One may conclude that because peripheral persuasion techniques cannot be effective as they do not contain as much evidence as central persuasion techniques do. But as Gilovich et al. (2019) presents, an effect occurs that can balance this out called the sleeper effect: an effect that occurs when a non-credible source originally does not cause an effect on the subject but eventually causes their views to shift. This occurs due to a dissociation over a period of time between the source of the advertisement and the message within the advertisement itself. Gilovich et al. (2019) also states the potency of peripheral persuasion due to the identifiable victim effect: the impulse to be more highly influenced by content that portrays the predicaments of a few individuals rather than rational statistics. Companies like UNICEF or the SPCA commonly rely on the identifiable victim effect to create a wave of guilt in the viewer for not contributing to their cause by providing a form of payment to their business.

A well-known psychological phenomenon that is an effective method for advertising is Pavlovian classical conditioning. According to Petri & Govern (2013), this is a process where a previously neutral stimulus progresses into a generated response from the person as it has become associated with a separate stimulus that naturally generated the same response in the past. Classical conditioning includes an unconditioned stimulus, an unconditioned response, and a conditioned stimulus, which all synergize to cause the conditioned response. We can infer the process of classical conditioning in specific regards to advertising based on Petri & Govern’s (2013) expertise: the advertisement itself is the unconditioned stimulus as it has an effect on the behaviour of the viewer that was done instinctively. The cognitive effect on the viewer from the advertisement is the unconditioned response, specifying the instinctiveness of this response to the unconditioned stimulus. The positive stimuli within the advertisement is the conditioned stimulus as, though formerly neutral, it refined itself (due to the unconditioned stimulus) to have the ability to create a response called the conditioned response: the change in behaviour due to the impact that the advertisement had on the viewer via classical conditioning. This process is passive in manner, meaning that if the environment is right, we can be conditioned whether we want it to happen or not. This directly ties into the hypothesis that advertisements are a strong form of manipulation as a lot of the time viewers are unaware that they are being conditioned.

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Neuromarketing and Areas of the Brain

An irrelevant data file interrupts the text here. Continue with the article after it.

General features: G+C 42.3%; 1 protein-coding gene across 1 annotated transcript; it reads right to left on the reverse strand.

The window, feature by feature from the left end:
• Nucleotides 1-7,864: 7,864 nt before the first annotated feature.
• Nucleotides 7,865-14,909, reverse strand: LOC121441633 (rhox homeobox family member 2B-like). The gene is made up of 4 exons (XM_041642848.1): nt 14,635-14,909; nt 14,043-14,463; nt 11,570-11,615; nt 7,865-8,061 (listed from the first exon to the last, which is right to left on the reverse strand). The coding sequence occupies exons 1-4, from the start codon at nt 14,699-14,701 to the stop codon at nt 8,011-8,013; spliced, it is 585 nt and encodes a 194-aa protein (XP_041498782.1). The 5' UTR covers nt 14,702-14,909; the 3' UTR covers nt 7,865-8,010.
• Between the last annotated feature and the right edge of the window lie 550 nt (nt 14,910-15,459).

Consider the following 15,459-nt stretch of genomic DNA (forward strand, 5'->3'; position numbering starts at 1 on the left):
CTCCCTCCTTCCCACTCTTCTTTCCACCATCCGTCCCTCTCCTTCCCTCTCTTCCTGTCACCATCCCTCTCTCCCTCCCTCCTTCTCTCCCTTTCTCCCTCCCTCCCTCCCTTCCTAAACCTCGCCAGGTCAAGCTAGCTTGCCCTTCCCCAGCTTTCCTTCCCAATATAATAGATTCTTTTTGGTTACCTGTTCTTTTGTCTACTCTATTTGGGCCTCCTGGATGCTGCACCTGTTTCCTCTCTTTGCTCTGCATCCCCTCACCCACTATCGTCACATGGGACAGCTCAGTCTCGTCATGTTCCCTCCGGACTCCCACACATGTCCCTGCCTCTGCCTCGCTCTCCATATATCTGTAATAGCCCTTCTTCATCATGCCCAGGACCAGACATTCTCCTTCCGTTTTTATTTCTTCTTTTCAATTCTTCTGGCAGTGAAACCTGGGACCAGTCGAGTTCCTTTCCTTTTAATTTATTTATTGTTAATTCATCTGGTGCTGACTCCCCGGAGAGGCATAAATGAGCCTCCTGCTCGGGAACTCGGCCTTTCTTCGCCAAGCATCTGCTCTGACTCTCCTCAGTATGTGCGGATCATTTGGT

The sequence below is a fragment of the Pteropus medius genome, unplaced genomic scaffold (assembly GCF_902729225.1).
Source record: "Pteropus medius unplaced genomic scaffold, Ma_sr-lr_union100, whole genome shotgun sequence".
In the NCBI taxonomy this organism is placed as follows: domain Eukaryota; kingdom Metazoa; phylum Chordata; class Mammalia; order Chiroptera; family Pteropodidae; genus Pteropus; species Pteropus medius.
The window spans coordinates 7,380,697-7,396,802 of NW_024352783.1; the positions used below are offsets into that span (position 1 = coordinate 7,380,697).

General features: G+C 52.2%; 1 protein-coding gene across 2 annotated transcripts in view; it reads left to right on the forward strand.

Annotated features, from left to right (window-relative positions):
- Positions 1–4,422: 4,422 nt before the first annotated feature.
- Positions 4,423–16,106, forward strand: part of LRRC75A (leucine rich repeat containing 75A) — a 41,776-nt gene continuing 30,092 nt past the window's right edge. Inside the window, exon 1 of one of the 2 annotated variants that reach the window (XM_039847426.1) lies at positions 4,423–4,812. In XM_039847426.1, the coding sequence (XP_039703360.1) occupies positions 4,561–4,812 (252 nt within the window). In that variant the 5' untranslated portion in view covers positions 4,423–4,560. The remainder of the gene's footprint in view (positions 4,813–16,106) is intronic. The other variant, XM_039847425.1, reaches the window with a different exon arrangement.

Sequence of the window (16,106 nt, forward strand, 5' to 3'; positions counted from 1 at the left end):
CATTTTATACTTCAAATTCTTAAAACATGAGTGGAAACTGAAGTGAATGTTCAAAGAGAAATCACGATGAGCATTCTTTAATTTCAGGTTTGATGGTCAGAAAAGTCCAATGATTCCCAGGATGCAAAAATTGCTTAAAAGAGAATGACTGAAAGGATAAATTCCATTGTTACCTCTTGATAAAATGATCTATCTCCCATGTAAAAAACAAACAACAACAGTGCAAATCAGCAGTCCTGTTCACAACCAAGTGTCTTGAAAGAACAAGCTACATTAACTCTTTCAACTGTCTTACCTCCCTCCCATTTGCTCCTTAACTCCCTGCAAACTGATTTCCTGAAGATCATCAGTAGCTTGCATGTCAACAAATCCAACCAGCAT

Neuromarketing, according to Bringer (2013), is a specific sales technique used to control the brain, developed to spark a sense of motive within the mind. It plays on the subconscious to encourage you to buy something through manipulative techniques. But according to Cook et al. (2011), regardless of the technique used, the stimuli that is presented outside of the conscious mind are formatted to manipulate the viewer by targeting one’s autonomic arousal or emotional state, making it biologically more difficult for the subject to reject the effects that the advertisement will have on them. This is especially true as emotional information is prioritized within the brain. Commonly, when someone solely sees a product within a store, an emotional peak becomes present within the brain (Bringer, 2013). This emotional peak effects different areas of the brain, some more than others.

According to Bringer (2013) the area of the brain responsible for creating this type of excitement is the prefrontal cortex. Major brands like to use methods which target the prefrontal cortex to subconsciously cause the viewer to associate their selling product with positive cognitions, changing the pattern of brain activity to cause the viewer to believe that they really enjoy the product when in actuality they might find it to be mediocre or simply not like it at all. This kind of advertising is processed in a series of stages where each step opens the door to the next: cognition --> affect --> behaviour (Ambler et al., 2000). The advertisement causes your mind to think about it, and if that is effective, it will create certain emotions pertaining to the advertised product. If those emotions are strong enough or positive in form, one will be inclined to act upon it and purchase the product. Evidently, the beta activity within both hemispheres of the brain rise when viewing an advertisement from either a paper source or a virtual source (Weinstein et al., 1980).